Another day another cash-strapped mayor or governor headed to Washington in search of a bailout. Members of Congress and Obama's transition team would do well to reverse the pilgrimage and spend more time in the states and cities where truly innovative policy ideas have been developed or enacted in the past year despite the constraints of ideology and the demands of politics. In the best cases, these policies will improve the quality of life for many ordinary Americans.
They deserve more federal attention and support.
DMI's 2008 Year in Review, released this week, highlights ten exemplary policies that haven't been talked about enough lately on progressive blogs and beyond. From inside Capitol Hill to City Halls and Statehouses around the country, elected officials this year missed opportunities to save homeowners, invest in infrastructure, prevent global warming, and give workers paid leave, but they did try to go after predatory lenders, incentivize development near mass transit, help prisoners re-enter society, clean up dirty ports, and propose other legislation that would benefit Americans during economic crisis.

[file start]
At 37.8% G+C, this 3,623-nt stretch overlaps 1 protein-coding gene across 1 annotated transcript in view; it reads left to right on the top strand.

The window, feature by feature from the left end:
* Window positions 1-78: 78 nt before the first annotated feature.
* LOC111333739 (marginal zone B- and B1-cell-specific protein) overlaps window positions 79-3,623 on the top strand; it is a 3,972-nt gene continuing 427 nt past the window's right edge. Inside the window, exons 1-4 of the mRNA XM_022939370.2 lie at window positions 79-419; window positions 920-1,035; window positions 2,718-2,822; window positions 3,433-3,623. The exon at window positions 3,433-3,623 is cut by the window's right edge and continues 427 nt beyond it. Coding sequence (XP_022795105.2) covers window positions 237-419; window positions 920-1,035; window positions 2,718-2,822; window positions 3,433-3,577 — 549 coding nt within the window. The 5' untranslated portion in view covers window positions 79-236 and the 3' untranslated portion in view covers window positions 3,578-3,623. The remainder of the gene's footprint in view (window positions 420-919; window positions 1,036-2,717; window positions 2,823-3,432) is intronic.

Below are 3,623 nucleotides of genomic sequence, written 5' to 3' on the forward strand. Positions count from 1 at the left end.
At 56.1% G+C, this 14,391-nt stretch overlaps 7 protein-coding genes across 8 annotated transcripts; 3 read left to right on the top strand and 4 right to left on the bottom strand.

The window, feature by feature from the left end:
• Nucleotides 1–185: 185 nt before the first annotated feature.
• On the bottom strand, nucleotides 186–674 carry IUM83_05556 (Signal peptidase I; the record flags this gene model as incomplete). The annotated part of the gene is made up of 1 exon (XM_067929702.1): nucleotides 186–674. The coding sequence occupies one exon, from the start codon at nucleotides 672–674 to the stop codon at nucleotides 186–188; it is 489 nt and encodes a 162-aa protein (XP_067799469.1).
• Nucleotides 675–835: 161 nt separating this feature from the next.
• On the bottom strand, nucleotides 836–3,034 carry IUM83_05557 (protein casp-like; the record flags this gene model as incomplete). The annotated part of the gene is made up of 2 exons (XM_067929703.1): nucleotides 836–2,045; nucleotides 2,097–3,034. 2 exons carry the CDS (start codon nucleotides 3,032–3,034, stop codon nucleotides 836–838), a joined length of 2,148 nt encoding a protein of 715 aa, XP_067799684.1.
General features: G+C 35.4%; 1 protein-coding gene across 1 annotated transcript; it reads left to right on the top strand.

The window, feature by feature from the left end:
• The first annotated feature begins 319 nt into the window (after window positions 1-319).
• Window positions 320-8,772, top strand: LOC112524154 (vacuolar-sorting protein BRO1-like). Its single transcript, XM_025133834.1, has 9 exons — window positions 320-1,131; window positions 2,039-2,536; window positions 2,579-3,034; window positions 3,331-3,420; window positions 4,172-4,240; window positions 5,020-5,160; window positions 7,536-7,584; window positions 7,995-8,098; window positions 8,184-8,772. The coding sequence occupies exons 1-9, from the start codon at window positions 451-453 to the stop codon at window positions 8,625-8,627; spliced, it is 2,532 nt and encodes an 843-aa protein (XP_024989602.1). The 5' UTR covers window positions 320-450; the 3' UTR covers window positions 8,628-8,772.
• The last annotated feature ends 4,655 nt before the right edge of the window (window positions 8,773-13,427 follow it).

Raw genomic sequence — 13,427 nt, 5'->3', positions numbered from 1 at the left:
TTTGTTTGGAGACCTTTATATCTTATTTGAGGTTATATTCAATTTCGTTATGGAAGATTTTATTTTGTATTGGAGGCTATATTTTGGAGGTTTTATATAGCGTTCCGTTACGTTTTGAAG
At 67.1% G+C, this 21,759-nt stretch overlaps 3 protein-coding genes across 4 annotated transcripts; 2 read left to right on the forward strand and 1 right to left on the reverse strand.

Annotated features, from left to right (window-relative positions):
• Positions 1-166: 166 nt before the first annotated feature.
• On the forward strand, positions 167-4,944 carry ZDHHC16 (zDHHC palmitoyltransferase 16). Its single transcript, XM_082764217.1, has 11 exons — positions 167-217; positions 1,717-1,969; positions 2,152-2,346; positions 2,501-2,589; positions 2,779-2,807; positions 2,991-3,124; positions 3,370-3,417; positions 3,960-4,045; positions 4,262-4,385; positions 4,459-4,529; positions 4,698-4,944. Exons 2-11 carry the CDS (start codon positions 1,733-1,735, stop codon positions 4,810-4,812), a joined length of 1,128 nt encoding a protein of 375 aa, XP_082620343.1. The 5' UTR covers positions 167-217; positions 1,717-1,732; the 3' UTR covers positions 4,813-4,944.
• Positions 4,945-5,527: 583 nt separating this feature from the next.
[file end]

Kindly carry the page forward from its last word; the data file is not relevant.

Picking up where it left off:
So it's worth remembering that 2008 was a remarkable year not only because of electoral policies, and Obama administration appointments, but also because of public policy.
Here are the ten best public policy ideas of the year--some of these have already passed, others will hopefully become law in 2009. (And, yes, Congress got a few things right, too.)
- Clean Air Action Plan (City of Los Angeles)
- Helping Families Save Their Homes in Bankruptcy Act (U.S. Senator Dick Durbin)
- Preventing businesses from cheating employees (New York State executive order)
- The Second Chance Act (U.S. Senator Joe Biden and U.S. Representative Danny Davis)
- Healthy San Francisco (City of San Francisco)
- The Family Leave Insurance Act (U.S. Representative Pete Stark)
- The National Infrastructure Bank Act (U.S. Senators Chris Dodd and Chuck Hagel)
- The Children's Safe Products Act (State of Washington)
- The New GI Bill (U.S. Senator Jim Webb)
- The SB 375 green growth bill (State of California)